With two verified classics and (depending on who you ask) at least five great albums over his twenty plus year career, experimental singer-songwriter Phil Elverum may have one the strongest discographies in the history of independent music. His unique blend of lo-fi folk and high concept production wizardry has consistently expanded his musical boundaries. Yet, with A Crow Looked at Me, Elverum has stripped back all of his aesthetic flourishes to create a raw, overwhelming human album.
The record was made during the aftermath of the death of his wife of 13 years, Geneviève. During the following months after her passing, Elverum wrote and recorded his intimate feelings about the tragic circumstances while also taking care of his one year old daughter. “This new album is barely music. It’s just me speaking her name out loud, her memory,” said Elverum during a revealing interview with Pitchfork. This personal document clearly displays an artist compelled to express love, yearning, and intense grief towards the loss of the most important person in his life.
Musically, A Crow mostly consists of sparse guitar arrangements with the occasional use of the piano or subtle drum machines. This intimate soundscape is purposefully created using, “mostly [Geneviève’s] instruments, her guitar, her bass, her pick, her amp, her old family accordion.” Despite the low key instrumentation, the album gently demands your attention and cannot function as background music.
Similar to Sun Kil Moon, the lyrics eschew abstraction and focus on a crystal clear, diaristic writing style without choruses. Yet, unlike Mark Kozelek’s ramblings, which oftentimes come across pompous or mean spirited (especially post-Benji), Elverum’s tone is consistently humble and relatable. While the writing is simple on the surface, the extremely personal retelling of his darkest moments are overpowering in its emotional impact. A massive amount of gravitas is imbued into each phrase with his frail, unpolished singing. Even upon repeated listens, his words continue to reveal further emotional depths and nuances. Particular phrases like “her absence is a scream/saying nothing” or “the room will hopefully stop whispering” are so striking that they could easily have lengthy articles written on them individually.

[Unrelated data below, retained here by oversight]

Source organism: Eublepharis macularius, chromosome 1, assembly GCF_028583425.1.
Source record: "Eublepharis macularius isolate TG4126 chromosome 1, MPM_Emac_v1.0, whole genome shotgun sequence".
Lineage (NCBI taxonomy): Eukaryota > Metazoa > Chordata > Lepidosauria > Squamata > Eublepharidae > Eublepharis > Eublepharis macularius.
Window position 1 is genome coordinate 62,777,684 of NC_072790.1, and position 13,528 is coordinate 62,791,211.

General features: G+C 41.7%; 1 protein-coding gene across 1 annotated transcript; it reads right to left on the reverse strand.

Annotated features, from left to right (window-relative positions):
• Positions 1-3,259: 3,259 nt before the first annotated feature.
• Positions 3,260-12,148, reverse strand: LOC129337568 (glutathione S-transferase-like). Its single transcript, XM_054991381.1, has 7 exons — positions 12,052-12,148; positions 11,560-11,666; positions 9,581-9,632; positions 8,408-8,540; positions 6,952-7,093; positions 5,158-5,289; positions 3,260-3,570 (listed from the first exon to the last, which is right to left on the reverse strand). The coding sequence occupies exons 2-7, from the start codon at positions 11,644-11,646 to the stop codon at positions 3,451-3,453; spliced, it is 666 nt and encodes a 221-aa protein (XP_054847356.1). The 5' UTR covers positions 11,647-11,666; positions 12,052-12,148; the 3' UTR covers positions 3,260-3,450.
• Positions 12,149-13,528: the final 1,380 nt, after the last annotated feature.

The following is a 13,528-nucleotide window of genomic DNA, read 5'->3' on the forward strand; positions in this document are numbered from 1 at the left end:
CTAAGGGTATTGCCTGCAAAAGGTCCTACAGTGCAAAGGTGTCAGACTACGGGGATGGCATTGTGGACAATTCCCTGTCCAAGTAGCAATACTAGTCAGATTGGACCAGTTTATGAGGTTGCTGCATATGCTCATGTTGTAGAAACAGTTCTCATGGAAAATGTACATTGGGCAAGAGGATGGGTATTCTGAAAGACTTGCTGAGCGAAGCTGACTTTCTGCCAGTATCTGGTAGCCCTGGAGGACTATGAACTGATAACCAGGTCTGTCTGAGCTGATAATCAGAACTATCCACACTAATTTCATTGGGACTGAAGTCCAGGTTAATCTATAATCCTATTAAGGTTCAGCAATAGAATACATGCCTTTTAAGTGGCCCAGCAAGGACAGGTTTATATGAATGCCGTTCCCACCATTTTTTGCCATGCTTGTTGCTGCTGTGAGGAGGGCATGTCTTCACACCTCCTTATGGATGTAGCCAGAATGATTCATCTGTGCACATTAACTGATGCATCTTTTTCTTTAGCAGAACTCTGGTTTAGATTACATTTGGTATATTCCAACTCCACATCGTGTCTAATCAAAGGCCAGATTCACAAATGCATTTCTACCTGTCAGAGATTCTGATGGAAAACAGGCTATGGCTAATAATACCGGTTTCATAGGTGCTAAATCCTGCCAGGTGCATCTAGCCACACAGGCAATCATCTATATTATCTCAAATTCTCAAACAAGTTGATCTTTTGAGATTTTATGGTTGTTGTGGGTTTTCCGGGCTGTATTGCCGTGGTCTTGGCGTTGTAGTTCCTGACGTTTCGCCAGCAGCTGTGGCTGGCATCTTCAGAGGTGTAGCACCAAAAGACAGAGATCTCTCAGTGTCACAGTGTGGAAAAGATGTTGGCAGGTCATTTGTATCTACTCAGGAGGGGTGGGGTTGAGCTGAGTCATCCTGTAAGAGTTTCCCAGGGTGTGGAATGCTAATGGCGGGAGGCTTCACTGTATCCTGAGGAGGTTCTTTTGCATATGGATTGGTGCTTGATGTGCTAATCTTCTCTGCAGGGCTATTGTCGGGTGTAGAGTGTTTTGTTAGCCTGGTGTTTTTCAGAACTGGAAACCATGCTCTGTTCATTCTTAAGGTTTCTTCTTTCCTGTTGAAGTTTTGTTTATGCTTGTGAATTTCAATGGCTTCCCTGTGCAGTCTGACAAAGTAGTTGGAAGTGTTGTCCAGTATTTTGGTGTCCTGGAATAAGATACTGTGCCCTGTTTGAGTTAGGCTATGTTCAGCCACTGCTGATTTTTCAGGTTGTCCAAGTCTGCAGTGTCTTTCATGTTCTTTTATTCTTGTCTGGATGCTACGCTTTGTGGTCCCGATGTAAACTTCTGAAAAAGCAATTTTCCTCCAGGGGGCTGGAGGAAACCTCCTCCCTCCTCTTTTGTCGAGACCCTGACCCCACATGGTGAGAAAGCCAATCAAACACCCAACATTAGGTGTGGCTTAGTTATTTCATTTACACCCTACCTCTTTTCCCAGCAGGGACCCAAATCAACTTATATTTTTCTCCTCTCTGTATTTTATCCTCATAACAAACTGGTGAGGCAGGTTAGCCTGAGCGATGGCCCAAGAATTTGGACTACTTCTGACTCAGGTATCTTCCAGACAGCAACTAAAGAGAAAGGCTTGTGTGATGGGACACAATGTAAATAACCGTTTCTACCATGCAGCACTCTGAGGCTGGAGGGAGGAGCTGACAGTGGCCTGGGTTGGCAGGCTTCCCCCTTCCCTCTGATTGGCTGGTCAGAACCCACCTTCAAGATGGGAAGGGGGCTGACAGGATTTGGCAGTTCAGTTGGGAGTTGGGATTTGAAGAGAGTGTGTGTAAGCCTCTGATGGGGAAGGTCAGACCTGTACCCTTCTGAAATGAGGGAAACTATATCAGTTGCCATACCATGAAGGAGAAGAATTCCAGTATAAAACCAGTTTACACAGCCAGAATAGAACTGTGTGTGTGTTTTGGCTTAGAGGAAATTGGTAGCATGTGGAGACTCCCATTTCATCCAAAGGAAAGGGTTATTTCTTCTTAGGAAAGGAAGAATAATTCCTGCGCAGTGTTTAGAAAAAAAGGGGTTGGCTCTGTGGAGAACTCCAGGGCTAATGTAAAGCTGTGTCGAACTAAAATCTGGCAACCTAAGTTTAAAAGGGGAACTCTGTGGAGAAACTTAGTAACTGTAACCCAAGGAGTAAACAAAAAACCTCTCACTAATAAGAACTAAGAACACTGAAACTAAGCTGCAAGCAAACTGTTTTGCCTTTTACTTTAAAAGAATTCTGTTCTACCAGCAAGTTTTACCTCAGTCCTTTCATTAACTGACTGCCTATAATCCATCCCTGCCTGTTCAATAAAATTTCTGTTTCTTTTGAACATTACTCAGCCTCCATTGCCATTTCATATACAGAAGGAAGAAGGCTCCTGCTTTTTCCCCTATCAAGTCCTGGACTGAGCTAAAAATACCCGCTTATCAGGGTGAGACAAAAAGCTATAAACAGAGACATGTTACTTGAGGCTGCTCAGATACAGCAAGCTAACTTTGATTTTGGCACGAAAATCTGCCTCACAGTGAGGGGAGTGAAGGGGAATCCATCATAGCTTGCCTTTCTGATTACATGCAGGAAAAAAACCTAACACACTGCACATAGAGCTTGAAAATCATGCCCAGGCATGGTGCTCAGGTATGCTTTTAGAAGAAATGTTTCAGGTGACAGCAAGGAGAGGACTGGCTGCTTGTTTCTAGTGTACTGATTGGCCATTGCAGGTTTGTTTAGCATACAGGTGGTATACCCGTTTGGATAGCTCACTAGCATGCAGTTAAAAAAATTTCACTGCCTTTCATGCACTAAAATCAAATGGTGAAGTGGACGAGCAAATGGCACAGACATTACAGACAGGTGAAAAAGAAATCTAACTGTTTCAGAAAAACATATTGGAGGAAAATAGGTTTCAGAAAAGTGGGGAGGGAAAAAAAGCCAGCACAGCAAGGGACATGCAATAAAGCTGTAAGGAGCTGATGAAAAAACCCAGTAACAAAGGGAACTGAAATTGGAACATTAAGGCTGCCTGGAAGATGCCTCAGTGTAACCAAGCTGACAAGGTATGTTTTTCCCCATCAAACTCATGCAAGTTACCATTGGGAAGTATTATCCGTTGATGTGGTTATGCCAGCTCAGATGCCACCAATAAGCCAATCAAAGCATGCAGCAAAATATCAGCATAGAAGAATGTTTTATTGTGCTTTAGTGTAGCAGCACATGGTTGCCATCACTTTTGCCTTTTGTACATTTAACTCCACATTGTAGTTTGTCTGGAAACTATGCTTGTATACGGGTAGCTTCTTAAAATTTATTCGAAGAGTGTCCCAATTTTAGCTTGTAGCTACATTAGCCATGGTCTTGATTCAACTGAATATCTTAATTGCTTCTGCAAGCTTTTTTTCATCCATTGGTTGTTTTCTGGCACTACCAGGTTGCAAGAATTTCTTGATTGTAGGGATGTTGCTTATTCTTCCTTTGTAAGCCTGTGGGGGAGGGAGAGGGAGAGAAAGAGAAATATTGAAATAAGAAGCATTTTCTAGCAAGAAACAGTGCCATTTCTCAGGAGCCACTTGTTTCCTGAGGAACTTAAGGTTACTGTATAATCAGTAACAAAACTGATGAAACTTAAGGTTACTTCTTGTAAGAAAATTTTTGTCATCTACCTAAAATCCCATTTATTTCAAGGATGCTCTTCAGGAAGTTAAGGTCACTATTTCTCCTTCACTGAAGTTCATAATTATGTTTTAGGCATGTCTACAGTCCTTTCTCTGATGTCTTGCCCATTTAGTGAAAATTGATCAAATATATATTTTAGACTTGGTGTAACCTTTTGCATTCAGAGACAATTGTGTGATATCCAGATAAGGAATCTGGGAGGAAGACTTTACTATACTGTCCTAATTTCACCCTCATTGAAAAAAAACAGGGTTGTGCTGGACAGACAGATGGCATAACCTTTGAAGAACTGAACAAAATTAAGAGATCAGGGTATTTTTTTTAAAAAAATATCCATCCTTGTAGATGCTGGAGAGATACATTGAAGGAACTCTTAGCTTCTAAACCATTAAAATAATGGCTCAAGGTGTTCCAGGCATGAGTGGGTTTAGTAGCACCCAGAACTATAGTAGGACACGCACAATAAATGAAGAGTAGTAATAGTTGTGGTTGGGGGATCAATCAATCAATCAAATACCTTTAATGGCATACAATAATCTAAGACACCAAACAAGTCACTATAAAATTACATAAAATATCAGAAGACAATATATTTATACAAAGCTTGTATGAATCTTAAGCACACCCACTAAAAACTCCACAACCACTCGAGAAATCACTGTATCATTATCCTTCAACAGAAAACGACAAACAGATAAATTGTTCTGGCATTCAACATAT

With recurring lines such as “you’re not here” and “death is real” throughout the album, many of the songs function as personal reminders that attempt to force the reality of her death into his mind. The haunting centerpieces “Ravens” and “Soria Moria” ruminate on how he felt before her death and how so much of his current daily life is filled with his memories of her. In perhaps one of the most jarring sections of the album, Elverum describes an event where he forgets his wife’s death and eagerly desires to talk to Geneviève until he remembers that she is gone.
As the songs reiterate over and over, Phil is both tortured by the memory of Geneviève but also intensely fears that her memory will fade. The heartbreaking track “My Chasm” describes how he can’t help talking about her despite knowing that it makes others uncomfortable. He even goes as far as labeling himself as merely a “container of stories about you.”
While the album is undoubtedly a melancholic affair, there are moments of light that shine through. The most uplifting track, “Toothbrush/Trash,” perfectly conveys the paradoxically happy and miserable state of acceptance. Additionally, tracks like “Crow” and “Swims” paint delicate portraits of Elverum interacting with his daughter. Although Geneviève’s absence saturates these tracks as much as the rest of the album, his relationship with his daughter reveals a hope for his future.
Despite being a journal of one man’s emotionally complex mental state, A Crow Looked at Me is indisputably universal in its themes and message. While it definitely is not Elverum’s most ambitious record, the profound emotions within this work make it one of his most essential releases.